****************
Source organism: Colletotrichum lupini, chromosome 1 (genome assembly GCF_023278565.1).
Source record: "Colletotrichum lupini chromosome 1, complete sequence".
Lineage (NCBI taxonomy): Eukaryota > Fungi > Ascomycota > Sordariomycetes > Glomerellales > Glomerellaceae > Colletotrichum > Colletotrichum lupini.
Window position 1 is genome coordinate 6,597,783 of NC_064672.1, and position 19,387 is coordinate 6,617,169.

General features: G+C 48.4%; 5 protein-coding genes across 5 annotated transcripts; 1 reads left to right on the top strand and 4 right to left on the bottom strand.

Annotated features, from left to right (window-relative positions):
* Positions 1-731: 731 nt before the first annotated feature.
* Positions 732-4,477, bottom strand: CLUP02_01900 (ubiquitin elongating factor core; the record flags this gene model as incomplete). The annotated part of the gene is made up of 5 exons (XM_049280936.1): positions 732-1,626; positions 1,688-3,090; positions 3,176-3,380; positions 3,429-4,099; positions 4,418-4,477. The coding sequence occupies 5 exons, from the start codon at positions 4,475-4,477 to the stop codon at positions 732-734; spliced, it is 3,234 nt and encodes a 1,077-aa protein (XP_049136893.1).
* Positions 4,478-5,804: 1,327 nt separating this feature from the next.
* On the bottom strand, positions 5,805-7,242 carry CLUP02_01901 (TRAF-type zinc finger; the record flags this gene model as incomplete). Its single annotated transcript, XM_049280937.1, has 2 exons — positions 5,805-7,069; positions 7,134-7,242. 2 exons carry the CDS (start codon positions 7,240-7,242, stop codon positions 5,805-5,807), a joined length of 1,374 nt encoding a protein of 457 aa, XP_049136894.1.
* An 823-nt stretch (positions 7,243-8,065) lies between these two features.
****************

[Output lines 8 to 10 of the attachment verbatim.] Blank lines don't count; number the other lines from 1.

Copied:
* Positions 732-4,477, bottom strand: CLUP02_01900 (ubiquitin elongating factor core; the record flags this gene model as incomplete). The annotated part of the gene is made up of 5 exons (XM_049280936.1): positions 732-1,626; positions 1,688-3,090; positions 3,176-3,380; positions 3,429-4,099; positions 4,418-4,477. The coding sequence occupies 5 exons, from the start codon at positions 4,475-4,477 to the stop codon at positions 732-734; spliced, it is 3,234 nt and encodes a 1,077-aa protein (XP_049136893.1).
* Positions 4,478-5,804: 1,327 nt separating this feature from the next.
* On the bottom strand, positions 5,805-7,242 carry CLUP02_01901 (TRAF-type zinc finger; the record flags this gene model as incomplete). Its single annotated transcript, XM_049280937.1, has 2 exons — positions 5,805-7,069; positions 7,134-7,242. 2 exons carry the CDS (start codon positions 7,240-7,242, stop codon positions 5,805-5,807), a joined length of 1,374 nt encoding a protein of 457 aa, XP_049136894.1.